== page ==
Exercise 5.2 – Questions for seller (P.120)

Question for Seller re-situates images in a different context and in so doing allows for
a new dialogue to take place. Reflect on the following in your learning log:
• Does their presence on a gallery wall give these images an elevated status?
• Where does their meaning derive from?
• When they are sold (again on eBay, via auction direct from the gallery) is their
value increased by the fact that they’re now ‘art’?

Does their presence on a gallery wall give these images an elevated status?

Objectively displaying these images on a gallery wall does not change their status, whatever merit they have does not change whether they are displayed in a family album or in a gallery. However, if changing the context of an image can also impact on the narrative then I think it can be argued that by changing the context, i.e. displaying the images in a galley, it is possible to change the status of an image. Whilst it may not change a viewer’s appreciation of an image, by displaying them in a gallery they have a third party endorsement and I think that for some people this changes their status. The counter argument is that the status of a piece of art is dictated by the perception of its quality of the emotional engaement of a viewer and that this does not change regardless of where it is dislayed. I know from my own experience that I was no more engaged with images by Diane Arbus when I saw them in a gallery than when I viewed them on screen.

• Where does their meaning derive from?

I think the meaning of the images differs depending on whether the individual is a creator of the images or a viewer and what stage of their chronolgy they are being viewed. Many of the photographs appear to be portraits, some formal, probably taken by a professional photographer, and others informal most likely taken by a family member. I think the meaning of these were primarily as a momento of a a person or a time and place, a very common practice during the 20th century. For the artist, Nicky Bird, the meaning was different, she explains in the video recording of the sale of the works after her exhibition in Belfast that she was interested in the juxtaposition of someone’s personal history being for sale and being sold at such low prices. I think the meaning for the gallery visitor is slghtly different, they may view them in the same context as Nicky Bird, questioning the price or cheapness of these people’s personal histories, or they may simply wonder who where these people, what were their lives like, why were the people in the images significant to someone else?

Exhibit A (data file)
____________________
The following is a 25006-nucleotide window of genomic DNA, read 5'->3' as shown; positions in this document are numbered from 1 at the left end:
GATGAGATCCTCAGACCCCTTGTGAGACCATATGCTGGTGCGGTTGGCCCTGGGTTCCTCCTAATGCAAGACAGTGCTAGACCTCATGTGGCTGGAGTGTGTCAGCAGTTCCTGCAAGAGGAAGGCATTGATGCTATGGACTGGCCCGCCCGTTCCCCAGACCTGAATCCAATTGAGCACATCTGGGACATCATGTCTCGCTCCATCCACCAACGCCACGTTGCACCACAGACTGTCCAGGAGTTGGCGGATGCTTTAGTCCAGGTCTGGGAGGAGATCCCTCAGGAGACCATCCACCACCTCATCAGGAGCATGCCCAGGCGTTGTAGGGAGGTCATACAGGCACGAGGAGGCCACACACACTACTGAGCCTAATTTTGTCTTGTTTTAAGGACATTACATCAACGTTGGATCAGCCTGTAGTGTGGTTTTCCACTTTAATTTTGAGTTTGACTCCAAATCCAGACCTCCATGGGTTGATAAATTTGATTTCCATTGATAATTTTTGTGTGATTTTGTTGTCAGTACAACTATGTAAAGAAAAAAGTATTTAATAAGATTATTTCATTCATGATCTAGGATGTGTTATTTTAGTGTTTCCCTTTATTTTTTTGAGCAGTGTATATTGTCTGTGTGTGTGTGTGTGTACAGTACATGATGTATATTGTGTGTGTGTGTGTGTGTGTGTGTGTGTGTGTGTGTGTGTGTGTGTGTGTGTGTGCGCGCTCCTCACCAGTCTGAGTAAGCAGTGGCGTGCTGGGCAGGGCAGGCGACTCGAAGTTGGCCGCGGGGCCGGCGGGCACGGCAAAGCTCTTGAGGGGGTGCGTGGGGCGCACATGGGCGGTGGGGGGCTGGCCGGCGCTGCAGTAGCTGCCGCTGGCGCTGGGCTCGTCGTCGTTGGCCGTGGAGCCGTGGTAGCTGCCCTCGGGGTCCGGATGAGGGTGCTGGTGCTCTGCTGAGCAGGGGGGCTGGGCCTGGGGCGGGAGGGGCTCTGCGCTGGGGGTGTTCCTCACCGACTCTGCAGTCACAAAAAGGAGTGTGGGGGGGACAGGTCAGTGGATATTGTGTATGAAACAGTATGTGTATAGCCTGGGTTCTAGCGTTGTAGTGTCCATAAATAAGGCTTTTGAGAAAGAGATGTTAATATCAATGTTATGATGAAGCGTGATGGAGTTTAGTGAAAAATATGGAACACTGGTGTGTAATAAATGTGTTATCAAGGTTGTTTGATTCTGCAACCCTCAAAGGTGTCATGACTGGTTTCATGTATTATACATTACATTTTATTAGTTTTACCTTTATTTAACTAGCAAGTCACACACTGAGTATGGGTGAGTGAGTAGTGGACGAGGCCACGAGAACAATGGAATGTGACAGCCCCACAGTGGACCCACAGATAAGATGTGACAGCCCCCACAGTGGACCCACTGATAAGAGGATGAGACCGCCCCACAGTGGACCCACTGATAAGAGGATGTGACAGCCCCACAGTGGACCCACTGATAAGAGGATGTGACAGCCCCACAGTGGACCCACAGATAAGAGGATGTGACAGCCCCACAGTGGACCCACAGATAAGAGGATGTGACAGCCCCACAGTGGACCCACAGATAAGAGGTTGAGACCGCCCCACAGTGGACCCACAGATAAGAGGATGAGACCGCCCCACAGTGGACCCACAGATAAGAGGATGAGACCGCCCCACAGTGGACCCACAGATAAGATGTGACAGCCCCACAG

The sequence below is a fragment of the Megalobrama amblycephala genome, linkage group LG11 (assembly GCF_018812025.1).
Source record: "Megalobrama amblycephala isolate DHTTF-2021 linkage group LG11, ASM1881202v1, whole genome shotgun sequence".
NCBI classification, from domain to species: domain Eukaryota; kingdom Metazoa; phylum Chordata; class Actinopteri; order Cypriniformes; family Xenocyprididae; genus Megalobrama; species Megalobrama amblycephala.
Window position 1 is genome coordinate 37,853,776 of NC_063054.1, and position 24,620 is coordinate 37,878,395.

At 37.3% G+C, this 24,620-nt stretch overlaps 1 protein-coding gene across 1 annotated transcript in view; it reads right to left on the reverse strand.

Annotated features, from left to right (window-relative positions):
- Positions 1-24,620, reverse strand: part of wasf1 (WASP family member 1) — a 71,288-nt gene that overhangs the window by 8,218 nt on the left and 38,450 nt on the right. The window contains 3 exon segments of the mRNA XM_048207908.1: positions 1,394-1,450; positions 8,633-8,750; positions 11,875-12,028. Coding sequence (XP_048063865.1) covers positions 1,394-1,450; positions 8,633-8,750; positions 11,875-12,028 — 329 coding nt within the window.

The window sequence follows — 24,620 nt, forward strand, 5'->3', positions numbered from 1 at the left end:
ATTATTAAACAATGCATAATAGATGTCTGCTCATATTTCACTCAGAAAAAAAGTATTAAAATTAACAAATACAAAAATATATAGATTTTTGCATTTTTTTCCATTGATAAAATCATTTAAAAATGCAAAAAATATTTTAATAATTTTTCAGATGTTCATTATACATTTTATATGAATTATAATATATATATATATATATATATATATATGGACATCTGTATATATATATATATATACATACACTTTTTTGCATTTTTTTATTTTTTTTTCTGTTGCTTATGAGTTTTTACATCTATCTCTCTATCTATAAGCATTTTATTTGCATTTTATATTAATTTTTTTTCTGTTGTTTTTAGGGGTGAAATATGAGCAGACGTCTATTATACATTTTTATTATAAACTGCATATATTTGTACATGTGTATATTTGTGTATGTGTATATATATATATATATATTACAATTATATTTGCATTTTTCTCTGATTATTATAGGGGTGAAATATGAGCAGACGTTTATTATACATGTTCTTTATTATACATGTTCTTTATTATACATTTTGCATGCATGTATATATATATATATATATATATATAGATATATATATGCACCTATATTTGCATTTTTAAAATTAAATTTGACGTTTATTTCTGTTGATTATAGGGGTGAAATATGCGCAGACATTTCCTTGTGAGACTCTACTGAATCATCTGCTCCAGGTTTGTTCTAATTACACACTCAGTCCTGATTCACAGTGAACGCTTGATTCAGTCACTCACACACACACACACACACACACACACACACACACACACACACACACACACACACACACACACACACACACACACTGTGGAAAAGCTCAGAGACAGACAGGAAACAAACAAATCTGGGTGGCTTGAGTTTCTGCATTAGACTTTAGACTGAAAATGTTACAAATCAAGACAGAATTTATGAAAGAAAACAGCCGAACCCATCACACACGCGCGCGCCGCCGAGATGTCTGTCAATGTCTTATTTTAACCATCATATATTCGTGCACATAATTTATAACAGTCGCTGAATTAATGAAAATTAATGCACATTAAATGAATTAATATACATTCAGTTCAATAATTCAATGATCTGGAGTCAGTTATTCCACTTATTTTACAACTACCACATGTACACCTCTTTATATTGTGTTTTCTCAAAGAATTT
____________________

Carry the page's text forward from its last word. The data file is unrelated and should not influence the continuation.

When they are sold (again on eBay, via auction direct from the gallery) is their
value increased by the fact that they’re now ‘art’?

In the video of the aution of the works at the end of the exhibition we see some people bidding and my impression is that the value of the images has increased. By purchasing, presenting and in some cases possibly preserving the iamges, Bird has shown them to be of value. In presenting these images as artworks and using them to ask questions about personal history and value Bird he encouraged viewers and buyer to reappraise the value of the images and this would have most likely resulted in their value increasing.

Sources

Nickybirdcom. 2019. Nickybirdcom. [Online]. [7 July 2019]. Available from: https://nickybird.com/projects/question-for-seller-2/

Vimeocom. 2019. Vimeo. [Online]. [7 July 2019]. Available from: https://vimeo.com/249647299

Seesawmagazinecom. 2019. Seesawmagazinecom. [Online]. [7 July 2019]. Available from: http://www.seesawmagazine.com/sellerpages/sellerintro.html

WordPresscom. 2013. Photoparley. [Online]. [7 July 2019]. Available from: https://photoparley.wordpress.com/2013/05/09/nicky-bird/

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